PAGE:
Bill Hayley is in the process of restoring his 1972 Norton Commando. He bought it new in 1973 from Elite Motors.
Bill is having the engine and gearbox being professionally restored, his wheels are being rebuilt and he is had the frame powder coated.
Lots of parts are being rechromed, and it’s sounds like it is going to be better than new by the time Bill has finished!
He reached out initially via Facebook for recommendations on the wiring – he wants to simplify things, and make a few upgrades along the way.
The new kid on the block for Electronic Ignitions is Tri-Spark.
Well, I say new kid – they have been around since about 2009.
You can find the Tri-Spark website here.
Tri-Spark get a bad press for reasons I have gone into in an article here – I have never, ever had an issue with them – always reliable, great customer service, and full of some great features.
They are my personal preference for electronic ignitions, and I recommend them to anyone thinking of moving based on my own great experience.
The Tri-Spark unit is a one box solution – all the gubbins are mounted inside the points cover – no additional black box to try and hide under the tank, and very, very simple to connect up.
The wiring is as follows:
- Red wire – this is the positive feed to the Tri-Spark unit. Most people attach this wire to one of the two fixing posts inside the points cover. I would personally recommend running an additional wire up to the coils and have drawn the wiring diagrams accordingly.
- Black/Yellow – this is the negative feed to the Tri-Spark unit. This joins in to the White/Blue wire that used to feed the Ballast Resistor that you are removing. As standard, this goes up to the big connector block under the tank, where it’s joined to the White/Yellow that is the kill switch on your left side handlebar switch cluster.
- Black/White – this is the negative supply FROM the Tri-Spark TO the coils.
As with the Boyer, from a wiring perspective, the most important thing to note is that you will be moving from a pair of coils that are wired in parallel to series.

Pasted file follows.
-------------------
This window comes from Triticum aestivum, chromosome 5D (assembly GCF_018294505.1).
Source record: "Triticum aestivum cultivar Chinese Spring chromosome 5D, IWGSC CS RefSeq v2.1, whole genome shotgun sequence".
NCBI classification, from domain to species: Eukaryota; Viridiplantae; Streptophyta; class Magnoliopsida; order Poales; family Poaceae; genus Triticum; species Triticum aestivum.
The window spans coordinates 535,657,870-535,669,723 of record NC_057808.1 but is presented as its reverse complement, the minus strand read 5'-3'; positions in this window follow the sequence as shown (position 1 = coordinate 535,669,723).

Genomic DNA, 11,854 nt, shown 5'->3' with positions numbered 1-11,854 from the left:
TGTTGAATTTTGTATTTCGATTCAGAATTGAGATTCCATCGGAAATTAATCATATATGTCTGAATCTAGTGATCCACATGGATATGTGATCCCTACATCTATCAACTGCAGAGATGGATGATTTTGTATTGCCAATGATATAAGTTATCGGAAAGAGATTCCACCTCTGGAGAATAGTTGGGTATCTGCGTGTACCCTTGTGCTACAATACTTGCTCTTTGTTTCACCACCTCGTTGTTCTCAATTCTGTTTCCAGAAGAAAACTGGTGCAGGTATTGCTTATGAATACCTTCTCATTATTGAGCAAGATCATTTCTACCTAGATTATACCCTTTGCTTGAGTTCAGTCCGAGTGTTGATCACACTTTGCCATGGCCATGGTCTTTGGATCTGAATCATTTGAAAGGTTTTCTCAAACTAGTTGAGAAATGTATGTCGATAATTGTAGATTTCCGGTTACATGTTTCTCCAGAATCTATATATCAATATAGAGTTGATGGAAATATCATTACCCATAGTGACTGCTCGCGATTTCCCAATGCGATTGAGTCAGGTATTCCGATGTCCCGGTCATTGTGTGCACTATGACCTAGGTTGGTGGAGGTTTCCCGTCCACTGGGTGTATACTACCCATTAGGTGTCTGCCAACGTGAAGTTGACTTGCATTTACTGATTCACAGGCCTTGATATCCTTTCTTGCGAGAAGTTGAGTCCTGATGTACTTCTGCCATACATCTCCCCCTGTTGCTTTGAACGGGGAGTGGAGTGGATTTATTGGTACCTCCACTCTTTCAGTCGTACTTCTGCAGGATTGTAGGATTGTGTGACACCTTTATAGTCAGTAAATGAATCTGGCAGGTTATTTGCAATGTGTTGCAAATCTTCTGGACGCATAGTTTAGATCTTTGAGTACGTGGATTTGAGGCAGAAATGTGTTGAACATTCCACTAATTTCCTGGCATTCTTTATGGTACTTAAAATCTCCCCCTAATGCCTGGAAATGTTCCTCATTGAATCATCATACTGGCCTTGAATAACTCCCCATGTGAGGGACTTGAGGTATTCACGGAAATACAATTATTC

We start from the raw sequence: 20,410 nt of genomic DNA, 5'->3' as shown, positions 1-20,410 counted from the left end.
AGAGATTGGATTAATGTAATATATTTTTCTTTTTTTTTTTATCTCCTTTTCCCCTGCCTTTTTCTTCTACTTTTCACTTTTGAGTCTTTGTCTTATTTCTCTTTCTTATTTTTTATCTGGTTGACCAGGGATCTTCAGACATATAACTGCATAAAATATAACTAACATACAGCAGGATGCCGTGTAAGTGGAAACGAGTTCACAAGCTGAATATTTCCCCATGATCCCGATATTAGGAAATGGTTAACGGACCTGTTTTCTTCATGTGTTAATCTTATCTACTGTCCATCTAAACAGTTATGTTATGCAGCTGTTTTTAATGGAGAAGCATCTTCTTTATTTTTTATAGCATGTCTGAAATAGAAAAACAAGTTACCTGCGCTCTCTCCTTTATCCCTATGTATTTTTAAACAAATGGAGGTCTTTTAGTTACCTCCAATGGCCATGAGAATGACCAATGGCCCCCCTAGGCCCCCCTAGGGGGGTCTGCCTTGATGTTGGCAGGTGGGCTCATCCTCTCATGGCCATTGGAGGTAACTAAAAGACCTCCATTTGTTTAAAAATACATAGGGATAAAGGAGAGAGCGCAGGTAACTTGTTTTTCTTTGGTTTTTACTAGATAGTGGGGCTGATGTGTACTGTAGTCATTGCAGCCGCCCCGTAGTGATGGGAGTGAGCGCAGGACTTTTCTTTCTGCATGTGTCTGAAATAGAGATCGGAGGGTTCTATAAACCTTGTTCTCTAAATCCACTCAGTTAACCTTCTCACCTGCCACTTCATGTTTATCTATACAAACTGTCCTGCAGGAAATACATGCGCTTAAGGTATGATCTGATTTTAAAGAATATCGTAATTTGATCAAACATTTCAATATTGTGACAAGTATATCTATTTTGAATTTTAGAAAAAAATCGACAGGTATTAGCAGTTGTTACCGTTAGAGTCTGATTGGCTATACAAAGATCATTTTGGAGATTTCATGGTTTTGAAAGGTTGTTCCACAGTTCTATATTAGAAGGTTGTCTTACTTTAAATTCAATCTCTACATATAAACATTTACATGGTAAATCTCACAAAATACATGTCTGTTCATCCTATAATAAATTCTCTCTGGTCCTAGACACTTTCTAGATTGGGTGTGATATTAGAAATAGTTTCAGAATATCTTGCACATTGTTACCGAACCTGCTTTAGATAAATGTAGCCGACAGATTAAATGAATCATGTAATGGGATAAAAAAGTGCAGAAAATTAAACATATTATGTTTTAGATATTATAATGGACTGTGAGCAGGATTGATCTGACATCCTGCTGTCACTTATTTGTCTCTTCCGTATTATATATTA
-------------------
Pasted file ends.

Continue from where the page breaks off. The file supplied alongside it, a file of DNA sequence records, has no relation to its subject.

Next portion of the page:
Originally, the points make and break the positive (earth) side of each coil in turn.
The Tri-Spark electronic ignition system uses a concept called “wasted spark” – with the two coils wired in series, they are energized together on every rotation of the camshaft.
You’ll note in the wiring diagrams below that the Ballast Resistor and Condensers have been removed as part of the conversion to Electronic Ignition.
Two major benefits of the Tri-Spark:
- a very low operating voltage – as low as 8 volts means your bike will still run with a less than optimal battery and charging system
- circuitry performs the electronic equivalent of advance and retard to make the bike easier to start and stop the possibility of kick-back. This makes it gentler on your knees, and kinder to electric start systems (aka the delicate Commando sprag clutch)
This is always an interesting topic!
Bill has decided to keep his zener diode – which I think is a superb idea.
These things have been regulating voltage for the last 50 years on our bikes, and they do a great job!
They are attached to the z-plate whose aluminium mass acts as a pretty nice heatsink, plus they are stuck out in air flow, which is perfect for whipping away excess heat.
It is important that these are kept clean – one of the challenges with where it is situated means they are susceptible to picking up a bit of road dust and dirt. But that is easy to deal with.
Zener diode Lucas Part Number LU49345:
For rectification (converting the AC that the alternator stator makes, to DC that can charge the battery), Bill is upgrading the standard silicon full wave bridge rectifier.
Original fitted is Lucas Part Number LU49072 (2DS506) which can be really susceptible to vibration (diodes are soldered between the cooling fins, and these can rattle themselves apart):
So instead he will fit a modern rectifier (they are less than five dollars to buy) and do exactly the same as the original one, they are just packaged more robustly – they work perfectly!
Charge Warning Light
In lieu of there being no assimilator currently fitted, Bill has got a Charge Warning Light ready to go on the bike – he has got it from Improving Classic Motorcycles.
These units give you a lot more useful information about the state of the battery and charging system compared to the standard assimilator unit, which looks for AC output from the alternator stator only.
Bill has gone for the “Deluxe” version, which includes an LED that pushes into the standard Lucas bulb holder.
General Tidy Up
I have taken this opportunity to remove the superfluous Interpol wiring, as it is of course not required on this bike.
Bill has elected to remove his Power Socket too in order to help keep things neat and tidy.
Here is the wiring diagram for Bill’s 1972 Commando.
Custom Norton Commando Wiring Diagram – Bill Hayley PNG 3066×1841